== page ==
Weighing the costs of health care
Senate Banking Chairman Christopher Dodd (D-Conn.), talks about health care reform as Senator Tom Harkin (D-Iowa), listens in Washington, D.C.
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KAI RYSSDAL:House Democrats unveiled their version of how to fix the health care system today. That'd make it the third or maybe it's the fifth major plan floating around Capitol Hill. It's easy to lose track. What is not so easy to miss though are the price tags the plans carry. For all the talk of reform in Washington lately, the Congressional Budget Office made it clear earlier this week that the talk is not going to be cheap and the coverage everybody's talking is not going to be enough.
Tamara Keith explains.
Tamara Keith: The discussion on Capitol Hill has focused almost entirely on health insurance: How to cover the millions who are now uninsured, whether to require employers to provide it, whether to create a new government insurance plan.
Charles Rangel of New York staked out the position of House Democrats this afternoon.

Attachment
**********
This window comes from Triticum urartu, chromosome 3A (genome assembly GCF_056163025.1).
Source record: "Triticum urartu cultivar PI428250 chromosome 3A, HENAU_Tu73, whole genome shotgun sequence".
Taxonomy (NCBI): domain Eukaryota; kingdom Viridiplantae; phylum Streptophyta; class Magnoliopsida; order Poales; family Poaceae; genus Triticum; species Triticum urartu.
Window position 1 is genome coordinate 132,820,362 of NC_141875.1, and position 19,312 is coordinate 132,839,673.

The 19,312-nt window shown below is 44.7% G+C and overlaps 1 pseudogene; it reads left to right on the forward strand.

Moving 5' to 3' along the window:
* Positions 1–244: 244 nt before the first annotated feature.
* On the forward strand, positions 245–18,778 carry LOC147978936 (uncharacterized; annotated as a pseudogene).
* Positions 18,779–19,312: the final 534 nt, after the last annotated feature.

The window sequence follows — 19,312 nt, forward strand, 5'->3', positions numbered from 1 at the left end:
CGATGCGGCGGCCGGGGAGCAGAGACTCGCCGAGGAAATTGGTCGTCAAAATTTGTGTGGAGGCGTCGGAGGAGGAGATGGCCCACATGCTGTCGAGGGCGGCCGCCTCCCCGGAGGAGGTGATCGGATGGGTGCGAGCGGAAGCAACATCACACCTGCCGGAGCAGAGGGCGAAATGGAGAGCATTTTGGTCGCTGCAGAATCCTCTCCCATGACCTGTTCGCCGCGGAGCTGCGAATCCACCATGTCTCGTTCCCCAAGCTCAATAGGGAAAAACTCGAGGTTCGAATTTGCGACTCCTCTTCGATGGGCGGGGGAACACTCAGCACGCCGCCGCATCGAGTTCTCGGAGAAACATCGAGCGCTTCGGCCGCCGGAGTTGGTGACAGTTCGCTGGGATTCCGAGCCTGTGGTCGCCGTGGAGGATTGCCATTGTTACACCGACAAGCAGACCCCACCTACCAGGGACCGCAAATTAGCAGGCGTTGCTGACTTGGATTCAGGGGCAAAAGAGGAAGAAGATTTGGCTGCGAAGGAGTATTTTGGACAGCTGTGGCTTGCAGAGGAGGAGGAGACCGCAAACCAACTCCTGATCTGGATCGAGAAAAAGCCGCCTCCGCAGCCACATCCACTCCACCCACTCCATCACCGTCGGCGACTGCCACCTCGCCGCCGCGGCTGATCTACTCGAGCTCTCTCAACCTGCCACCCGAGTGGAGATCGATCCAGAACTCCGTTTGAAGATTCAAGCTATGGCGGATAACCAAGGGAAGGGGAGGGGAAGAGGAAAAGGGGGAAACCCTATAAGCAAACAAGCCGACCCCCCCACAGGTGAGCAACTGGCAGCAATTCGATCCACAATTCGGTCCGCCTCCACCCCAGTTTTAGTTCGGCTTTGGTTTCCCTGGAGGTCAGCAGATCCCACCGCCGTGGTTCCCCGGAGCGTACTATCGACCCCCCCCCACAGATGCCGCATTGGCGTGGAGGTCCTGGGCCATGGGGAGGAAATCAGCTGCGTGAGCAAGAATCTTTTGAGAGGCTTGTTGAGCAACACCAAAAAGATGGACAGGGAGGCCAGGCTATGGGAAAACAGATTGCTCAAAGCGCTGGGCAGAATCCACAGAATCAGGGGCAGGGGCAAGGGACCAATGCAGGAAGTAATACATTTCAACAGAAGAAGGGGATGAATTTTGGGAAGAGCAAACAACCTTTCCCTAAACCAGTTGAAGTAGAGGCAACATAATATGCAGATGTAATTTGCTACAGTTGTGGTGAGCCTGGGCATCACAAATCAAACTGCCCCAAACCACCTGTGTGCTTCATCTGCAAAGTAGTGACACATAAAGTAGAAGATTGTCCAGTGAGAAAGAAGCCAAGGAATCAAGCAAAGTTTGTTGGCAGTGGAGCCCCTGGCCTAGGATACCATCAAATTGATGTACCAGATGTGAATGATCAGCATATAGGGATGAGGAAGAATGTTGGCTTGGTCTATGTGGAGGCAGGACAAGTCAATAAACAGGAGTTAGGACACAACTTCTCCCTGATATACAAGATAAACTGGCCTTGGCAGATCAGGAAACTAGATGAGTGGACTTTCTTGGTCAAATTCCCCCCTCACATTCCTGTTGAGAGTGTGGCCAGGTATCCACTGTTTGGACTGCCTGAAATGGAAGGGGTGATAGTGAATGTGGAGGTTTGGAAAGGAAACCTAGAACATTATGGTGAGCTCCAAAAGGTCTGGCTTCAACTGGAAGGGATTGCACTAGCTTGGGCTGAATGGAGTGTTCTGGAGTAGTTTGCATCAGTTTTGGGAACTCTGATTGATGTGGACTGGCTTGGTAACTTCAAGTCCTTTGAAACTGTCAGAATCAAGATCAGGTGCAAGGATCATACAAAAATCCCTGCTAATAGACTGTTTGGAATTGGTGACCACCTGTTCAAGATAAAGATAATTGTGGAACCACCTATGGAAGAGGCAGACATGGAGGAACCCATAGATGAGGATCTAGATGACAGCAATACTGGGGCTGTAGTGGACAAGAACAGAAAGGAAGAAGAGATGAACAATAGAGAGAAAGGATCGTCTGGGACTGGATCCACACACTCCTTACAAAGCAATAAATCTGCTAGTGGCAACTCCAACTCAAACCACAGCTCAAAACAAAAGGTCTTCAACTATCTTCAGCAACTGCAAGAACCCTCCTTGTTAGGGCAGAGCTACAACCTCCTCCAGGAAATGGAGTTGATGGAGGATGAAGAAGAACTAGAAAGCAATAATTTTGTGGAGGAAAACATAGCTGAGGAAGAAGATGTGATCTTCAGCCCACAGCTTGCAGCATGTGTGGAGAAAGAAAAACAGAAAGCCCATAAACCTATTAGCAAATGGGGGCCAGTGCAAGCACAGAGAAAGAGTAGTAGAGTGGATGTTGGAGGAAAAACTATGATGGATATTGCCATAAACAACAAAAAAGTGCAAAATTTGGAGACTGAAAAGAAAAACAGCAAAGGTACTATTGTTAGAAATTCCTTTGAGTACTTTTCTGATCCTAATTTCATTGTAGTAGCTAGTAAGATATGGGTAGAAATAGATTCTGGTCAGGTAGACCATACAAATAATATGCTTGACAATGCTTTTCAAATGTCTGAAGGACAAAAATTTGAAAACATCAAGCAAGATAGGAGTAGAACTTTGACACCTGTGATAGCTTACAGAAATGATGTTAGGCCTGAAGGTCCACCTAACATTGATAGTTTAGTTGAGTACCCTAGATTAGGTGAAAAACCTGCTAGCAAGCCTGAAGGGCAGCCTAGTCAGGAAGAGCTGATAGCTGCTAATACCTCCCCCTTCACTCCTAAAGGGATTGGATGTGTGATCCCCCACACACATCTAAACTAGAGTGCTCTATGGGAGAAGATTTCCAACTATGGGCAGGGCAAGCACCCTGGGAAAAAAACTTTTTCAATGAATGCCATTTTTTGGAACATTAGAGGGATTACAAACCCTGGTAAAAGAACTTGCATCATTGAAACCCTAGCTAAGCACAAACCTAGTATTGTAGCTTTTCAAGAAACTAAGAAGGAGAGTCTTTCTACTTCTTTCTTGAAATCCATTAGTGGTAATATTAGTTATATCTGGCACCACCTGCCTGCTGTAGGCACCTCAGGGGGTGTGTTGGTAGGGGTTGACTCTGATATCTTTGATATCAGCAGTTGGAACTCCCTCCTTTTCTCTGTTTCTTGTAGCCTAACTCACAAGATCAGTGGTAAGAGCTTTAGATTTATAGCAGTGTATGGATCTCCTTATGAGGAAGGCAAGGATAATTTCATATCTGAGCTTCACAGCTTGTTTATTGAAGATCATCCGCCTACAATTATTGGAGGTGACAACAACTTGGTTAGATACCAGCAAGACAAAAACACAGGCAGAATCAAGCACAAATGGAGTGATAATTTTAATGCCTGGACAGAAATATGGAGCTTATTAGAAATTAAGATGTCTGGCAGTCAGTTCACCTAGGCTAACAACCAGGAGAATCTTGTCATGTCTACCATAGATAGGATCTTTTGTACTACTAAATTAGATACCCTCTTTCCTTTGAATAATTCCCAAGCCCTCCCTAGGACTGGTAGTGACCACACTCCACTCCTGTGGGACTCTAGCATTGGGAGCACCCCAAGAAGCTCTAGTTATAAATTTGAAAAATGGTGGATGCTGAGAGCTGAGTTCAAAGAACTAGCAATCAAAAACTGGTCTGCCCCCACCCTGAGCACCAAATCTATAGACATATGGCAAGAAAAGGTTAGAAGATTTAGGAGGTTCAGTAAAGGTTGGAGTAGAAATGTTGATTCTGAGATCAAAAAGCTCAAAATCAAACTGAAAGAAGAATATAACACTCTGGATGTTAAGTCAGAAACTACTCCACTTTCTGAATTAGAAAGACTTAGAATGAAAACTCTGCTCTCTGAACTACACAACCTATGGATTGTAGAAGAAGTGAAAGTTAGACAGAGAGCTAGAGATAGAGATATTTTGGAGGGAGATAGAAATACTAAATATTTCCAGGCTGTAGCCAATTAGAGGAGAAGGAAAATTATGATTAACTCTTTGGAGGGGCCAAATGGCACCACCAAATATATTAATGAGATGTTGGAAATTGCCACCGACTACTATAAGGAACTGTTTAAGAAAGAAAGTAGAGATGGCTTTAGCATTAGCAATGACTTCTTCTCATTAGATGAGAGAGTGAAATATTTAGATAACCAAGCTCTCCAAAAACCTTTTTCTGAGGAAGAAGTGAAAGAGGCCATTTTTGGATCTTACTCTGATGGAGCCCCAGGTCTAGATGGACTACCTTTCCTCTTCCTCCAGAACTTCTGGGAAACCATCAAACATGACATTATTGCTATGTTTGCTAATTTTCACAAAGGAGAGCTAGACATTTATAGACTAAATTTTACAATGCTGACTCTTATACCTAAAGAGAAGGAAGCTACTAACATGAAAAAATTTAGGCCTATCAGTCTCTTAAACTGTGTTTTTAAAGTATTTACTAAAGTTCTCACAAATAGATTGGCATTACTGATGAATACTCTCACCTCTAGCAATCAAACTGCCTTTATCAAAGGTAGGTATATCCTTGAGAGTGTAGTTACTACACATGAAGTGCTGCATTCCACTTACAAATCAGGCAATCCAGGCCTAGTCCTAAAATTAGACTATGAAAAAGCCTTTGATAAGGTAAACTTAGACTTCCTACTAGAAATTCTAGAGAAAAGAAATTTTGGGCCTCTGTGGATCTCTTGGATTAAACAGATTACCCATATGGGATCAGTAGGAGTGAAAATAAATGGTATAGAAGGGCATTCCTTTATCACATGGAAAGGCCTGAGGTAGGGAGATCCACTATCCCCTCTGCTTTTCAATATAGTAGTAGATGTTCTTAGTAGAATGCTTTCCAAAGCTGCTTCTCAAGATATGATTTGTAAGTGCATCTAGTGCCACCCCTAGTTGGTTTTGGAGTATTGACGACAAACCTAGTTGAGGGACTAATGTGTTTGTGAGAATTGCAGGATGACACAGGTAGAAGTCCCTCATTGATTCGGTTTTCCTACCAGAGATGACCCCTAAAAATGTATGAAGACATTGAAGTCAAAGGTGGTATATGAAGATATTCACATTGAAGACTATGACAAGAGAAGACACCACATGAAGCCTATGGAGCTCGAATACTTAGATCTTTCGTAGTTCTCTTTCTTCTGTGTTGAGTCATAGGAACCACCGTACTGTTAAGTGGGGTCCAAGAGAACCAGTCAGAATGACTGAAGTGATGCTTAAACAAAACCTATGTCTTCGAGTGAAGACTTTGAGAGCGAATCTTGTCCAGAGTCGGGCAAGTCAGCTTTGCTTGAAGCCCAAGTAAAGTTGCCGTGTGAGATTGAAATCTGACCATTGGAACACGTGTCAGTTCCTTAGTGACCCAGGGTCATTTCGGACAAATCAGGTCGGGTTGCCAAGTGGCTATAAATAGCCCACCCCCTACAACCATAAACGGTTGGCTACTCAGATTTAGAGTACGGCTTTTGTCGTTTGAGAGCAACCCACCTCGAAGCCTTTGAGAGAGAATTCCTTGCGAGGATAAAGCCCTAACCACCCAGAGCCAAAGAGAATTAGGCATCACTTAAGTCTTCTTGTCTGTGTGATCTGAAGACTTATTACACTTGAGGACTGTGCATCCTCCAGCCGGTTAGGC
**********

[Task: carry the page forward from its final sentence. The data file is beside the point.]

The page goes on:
Charles Rangel: Is this going to bring down the cost of health insurance? You bet your sweet life. I can't wait to talk to talk to anybody that's fighting against this public health insurance programs.
But you haven't heard much from Capitol Hill about health care this week. Most the talk has been about how expensive insurance is and not about why health care costs so much.
This is surprising because cutting the cost of medical care is a priority for the Obama administration. A recent New Yorker article has been required reading at the White House. It explores the reasons health spending in one Texas city, McAllen, is higher than almost anywhere else, and people there aren't any healthier.
Peter Orzag is Obama's budget director.
Peter Orzag: The package overall must also include a series of steps that will help to address the McAllen problem.
Those steps include things like changing the way hospitals and doctors are paid, rewarding quality of care rather than quantity. Orzag says legislation can address these issues within Medicare, which influences the entire industry.
Orzag: They are the most auspicious set of proposals that we have to get towards a health care system that in which best practices aren't occurring only in isolated parts of the U.S., but are instead occurring throughout the U.S.
In Washington, I'm Tamara Keith for Marketplace.